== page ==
Farmers and Gardeners

My family has taken to calling me a farmer. It’s not a term I dislike, but I don’t think it really suits what I’m doing in my backyard. I think of myself as a gardener. But the words farmer and gardener have become  interchangable, especially when it comes to casual conversation.

My family has taken to calling me a farmer. It’s not a term I dislike, but I don’t think it really suits what I’m doing in my backyard. I think of myself as a gardener. But the words farmer and gardener have become  interchangable, especially when it comes to casual conversation.

Here’s my take on the differences.

Farmers are businesspeople. They’re not digging in the garden because they want to, although most probably enjoy it enough to make a career out of it. Unlike a gardener, the livelihood of a farmer depends on how their crops turn out. They are truly at the mercy of the weather. Efficiency is paramount because their business depends on their ability to sell their crops: farmers are salespeople, statisticians and scientists. They even need to do damage control outside their fields–fighting lobbyists and organizations that question their methods in growing our food.

Gardeners, on the other hand, might take some risks, but anything that fails to happen in the garden will cause little more than some lost hours and heartbreak. If it doesn’t grow, we as gardeners have the luxury of being able to try over and over without experiencing any real consequence. Gardeners can experiment with new plants, new locations and new methods. We can do whatever we want out there because there’s no one depending on us. It’s all pleasure.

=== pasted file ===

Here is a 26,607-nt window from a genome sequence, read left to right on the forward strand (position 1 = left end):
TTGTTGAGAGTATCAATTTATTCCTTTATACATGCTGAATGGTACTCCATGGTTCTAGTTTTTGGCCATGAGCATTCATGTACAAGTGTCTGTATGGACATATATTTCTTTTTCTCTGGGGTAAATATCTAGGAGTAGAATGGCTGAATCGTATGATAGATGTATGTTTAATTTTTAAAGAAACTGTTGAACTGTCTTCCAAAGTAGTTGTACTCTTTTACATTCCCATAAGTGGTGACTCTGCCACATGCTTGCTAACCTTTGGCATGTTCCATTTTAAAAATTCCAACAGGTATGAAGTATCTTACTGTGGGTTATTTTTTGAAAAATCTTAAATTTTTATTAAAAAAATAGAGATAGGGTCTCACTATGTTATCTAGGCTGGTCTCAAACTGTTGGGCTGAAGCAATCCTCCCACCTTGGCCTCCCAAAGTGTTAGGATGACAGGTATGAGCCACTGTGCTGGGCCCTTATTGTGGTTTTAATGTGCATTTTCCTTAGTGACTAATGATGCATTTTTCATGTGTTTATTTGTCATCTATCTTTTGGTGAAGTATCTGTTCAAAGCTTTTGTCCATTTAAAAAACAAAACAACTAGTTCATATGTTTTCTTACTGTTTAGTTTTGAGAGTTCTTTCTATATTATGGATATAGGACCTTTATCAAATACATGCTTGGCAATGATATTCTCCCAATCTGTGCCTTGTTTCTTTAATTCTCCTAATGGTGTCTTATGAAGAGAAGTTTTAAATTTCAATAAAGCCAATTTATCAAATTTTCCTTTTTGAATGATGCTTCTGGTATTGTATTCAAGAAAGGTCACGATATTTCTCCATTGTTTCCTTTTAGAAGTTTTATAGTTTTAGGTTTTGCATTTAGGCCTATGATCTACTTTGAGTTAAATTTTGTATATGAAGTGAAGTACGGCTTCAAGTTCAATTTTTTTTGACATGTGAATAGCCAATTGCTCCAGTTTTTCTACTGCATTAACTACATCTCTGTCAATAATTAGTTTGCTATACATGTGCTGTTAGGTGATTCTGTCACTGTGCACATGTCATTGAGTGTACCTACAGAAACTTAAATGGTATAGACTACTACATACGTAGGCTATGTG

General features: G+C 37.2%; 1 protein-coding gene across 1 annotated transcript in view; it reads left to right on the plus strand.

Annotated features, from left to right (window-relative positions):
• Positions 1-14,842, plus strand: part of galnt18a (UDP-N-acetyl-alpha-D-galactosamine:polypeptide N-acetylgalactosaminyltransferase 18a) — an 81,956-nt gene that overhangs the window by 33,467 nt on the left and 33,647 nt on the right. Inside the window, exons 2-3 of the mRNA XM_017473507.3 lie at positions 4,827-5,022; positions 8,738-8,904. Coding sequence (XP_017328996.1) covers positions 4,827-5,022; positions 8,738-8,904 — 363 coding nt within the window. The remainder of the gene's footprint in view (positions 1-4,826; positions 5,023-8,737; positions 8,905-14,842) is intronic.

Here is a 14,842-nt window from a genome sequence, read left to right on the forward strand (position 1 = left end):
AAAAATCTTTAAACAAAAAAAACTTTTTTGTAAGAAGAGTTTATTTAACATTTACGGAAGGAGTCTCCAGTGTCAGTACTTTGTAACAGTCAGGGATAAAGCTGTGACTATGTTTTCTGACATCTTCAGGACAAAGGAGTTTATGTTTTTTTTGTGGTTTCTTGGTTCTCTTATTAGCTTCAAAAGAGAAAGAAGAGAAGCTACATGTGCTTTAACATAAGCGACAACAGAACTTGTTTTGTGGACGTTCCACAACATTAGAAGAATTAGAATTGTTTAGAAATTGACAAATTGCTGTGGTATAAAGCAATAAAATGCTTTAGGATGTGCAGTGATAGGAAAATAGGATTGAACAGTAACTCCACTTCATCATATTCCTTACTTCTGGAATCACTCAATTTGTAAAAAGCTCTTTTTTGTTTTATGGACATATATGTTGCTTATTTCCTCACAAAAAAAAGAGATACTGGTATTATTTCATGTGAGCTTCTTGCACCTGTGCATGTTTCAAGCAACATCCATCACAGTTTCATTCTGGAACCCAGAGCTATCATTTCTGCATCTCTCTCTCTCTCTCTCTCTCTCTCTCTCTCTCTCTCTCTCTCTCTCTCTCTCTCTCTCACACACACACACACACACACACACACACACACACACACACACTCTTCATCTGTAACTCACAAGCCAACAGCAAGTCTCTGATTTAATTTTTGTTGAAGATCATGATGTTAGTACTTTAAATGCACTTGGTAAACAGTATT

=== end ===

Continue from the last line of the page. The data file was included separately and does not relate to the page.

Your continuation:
I have so much respect for farmers. They do what I can’t do. Gardening is too fun for me, and I certainly don’t have enough diligence to be as serious as farmers are. I am serious about my garden, in the sense that it’s my outlet from work and everyday stress. I never want it to feel like a job, and that’s why I’m a gardener–not a farmer. Save that title for those who worked to earn it!

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